Longitudinal Evaluation of Cognitive Functioning in Young Children with Type 1 Diabetes over 18 Months

M. Allison Cato, Nelly Mauras, Paul Mazaika, Craig Kollman, Peiyao Cheng, Tandy Aye, Jodie Ambrosino, Roy W. Beck, Katrina J. Ruedy, Allan L. Reiss, Michael Tansey, Neil H. White, Tamara Hershey, E. Tsalikian, J. Coffey, J. Cabbage, S. Salamati, A. Conrad, L. A. Fox, K. EnglertK. Sikes, T. Ewen, B. A. Buckingham, D. M. Wilson, T. Aye, K. Caswell, K. Schleifer, C. Ambler, S. A. Weinzimer, W. V. Tamborlane, A. Steffen, K. Weyman, M. Zgorski, J. Ambrosino, A. M. Arbelaez, L. Levandoski, A. Starnes, R. W. Beck, J. Ruedy, C. Kollman, P. Cheng, B. Stevens, N. Njeru, R. Chapman, T. J. Mouse, N. Barnea-Goraly, M. J. Marzelli, D. X. Peng, E. Bihun, A. Al-Lozi, A. Bischoff, M. Cuneo, A. Bondurant, M. Sperling, D. M. Becker, P. Cleary, C. Greenbaum, A. Moran

Research output: Contribution to journalArticlepeer-review

39 Scopus citations


Objectives: Decrements in cognitive function may already be evident in young children with type 1 diabetes (T1D). Here we report prospectively acquired cognitive results over 18 months in a large cohort of young children with and without T1D. Methods: A total of 144 children with T1D (mean HbA1c: 7.9%) and 70 age-matched healthy controls (mean age both groups 8.5 years; median diabetes duration 3.9 years; mean age of onset 4.1 years) underwent neuropsychological testing at baseline and after 18-months of follow-up. We hypothesized that group differences observed at baseline would be more pronounced after 18 months, particularly in those T1D patients with greatest exposure to glycemic extremes. Results: Cognitive domain scores did not differ between groups at the 18 month testing session and did not change differently between groups over the follow-up period. However, within the T1D group, a history of diabetic ketoacidosis (DKA) was correlated with lower Verbal IQ and greater hyperglycemia exposure (HbA1c area under the curve) was inversely correlated to executive functions test performance. In addition, those with a history of both types of exposure performed most poorly on measures of executive function. Conclusions: The subtle cognitive differences between T1D children and nondiabetic controls observed at baseline were not observed 18 months later. Within the T1D group, as at baseline, relationships between cognition (Verbal IQ and executive functions) and glycemic variables (chronic hyperglycemia and DKA history) were evident. Continued longitudinal study of this T1D cohort and their carefully matched healthy comparison group is planned.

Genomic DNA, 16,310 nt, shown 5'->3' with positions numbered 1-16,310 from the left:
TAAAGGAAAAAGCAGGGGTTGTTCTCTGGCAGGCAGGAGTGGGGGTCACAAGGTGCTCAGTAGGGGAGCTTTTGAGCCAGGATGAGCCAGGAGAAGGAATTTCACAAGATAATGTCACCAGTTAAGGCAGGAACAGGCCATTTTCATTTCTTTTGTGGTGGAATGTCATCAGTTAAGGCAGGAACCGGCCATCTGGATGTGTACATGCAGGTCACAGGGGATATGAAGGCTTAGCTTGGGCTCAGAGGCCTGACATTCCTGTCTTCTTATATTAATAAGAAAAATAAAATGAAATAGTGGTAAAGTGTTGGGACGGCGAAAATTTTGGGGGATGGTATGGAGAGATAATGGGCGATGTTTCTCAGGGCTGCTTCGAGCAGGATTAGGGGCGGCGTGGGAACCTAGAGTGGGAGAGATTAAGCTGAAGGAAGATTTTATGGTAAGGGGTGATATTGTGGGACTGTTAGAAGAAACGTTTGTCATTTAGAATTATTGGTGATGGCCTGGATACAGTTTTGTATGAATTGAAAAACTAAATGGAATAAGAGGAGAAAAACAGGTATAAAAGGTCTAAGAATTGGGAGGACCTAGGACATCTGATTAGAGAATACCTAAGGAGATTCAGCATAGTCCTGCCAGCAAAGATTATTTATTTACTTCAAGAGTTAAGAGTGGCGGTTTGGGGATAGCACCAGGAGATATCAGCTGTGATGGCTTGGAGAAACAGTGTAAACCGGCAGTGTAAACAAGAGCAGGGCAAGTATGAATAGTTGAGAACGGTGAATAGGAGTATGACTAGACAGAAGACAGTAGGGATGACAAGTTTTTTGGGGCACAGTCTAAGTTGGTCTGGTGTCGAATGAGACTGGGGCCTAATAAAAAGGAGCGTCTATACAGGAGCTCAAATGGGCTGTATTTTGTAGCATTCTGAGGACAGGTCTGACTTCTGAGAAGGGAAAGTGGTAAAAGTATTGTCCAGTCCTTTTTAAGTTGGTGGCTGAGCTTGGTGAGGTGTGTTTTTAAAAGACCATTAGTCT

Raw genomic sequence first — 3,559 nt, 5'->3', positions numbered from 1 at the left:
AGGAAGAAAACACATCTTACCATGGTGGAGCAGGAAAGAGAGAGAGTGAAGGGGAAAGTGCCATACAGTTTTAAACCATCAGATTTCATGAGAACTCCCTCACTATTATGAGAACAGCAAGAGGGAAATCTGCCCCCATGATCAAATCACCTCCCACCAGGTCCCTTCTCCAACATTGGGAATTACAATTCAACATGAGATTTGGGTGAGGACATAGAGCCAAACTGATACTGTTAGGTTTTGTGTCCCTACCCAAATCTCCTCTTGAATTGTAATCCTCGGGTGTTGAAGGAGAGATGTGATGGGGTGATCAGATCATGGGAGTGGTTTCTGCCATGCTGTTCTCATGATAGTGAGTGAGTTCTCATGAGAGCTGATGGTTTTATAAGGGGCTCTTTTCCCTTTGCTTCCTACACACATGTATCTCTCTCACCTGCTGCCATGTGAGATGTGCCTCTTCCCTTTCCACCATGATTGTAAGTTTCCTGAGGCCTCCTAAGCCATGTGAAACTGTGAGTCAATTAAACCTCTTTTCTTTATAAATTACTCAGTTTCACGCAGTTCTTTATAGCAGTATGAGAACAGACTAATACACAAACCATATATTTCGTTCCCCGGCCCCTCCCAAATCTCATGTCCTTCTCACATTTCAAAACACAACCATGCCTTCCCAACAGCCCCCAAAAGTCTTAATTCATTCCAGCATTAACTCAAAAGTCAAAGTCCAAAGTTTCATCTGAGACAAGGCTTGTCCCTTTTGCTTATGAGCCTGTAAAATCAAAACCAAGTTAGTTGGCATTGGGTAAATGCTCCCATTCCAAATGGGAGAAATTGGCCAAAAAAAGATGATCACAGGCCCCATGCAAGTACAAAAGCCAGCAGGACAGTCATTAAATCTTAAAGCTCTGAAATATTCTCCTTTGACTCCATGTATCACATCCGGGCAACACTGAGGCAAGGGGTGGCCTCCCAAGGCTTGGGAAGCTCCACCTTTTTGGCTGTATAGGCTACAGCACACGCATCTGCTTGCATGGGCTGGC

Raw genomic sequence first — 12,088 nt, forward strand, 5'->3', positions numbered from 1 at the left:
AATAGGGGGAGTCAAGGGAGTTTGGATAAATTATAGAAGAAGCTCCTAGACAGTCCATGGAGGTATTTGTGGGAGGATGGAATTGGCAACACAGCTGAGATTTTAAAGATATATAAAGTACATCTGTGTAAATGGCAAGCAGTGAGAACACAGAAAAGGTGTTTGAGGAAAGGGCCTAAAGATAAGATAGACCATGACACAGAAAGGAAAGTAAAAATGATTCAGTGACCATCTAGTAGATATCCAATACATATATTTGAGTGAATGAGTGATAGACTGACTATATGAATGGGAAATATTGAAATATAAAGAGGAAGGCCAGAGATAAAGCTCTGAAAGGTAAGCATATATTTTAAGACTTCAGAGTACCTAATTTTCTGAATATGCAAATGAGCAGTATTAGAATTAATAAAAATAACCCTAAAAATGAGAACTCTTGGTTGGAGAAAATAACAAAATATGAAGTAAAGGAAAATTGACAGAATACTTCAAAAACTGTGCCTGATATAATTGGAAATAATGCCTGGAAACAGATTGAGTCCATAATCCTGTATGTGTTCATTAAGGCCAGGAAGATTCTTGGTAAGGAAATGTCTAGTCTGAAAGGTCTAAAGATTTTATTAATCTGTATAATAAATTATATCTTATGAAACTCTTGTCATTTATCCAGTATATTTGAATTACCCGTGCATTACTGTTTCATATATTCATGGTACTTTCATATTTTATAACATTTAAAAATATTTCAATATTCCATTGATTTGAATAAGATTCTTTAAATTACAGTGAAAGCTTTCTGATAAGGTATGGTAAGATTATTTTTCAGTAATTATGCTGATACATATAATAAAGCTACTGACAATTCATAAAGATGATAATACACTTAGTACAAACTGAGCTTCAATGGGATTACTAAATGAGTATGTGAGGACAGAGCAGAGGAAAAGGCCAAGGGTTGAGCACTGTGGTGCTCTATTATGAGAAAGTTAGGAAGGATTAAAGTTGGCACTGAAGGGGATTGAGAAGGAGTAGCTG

Original languageEnglish
Pages (from-to)293-302
Number of pages10
JournalJournal of the International Neuropsychological Society
Issue number3
StatePublished - Jan 28 2016


  • Children
  • Cognition
  • Early onset
  • Hyperglycemia
  • Longitudinal
  • T1D


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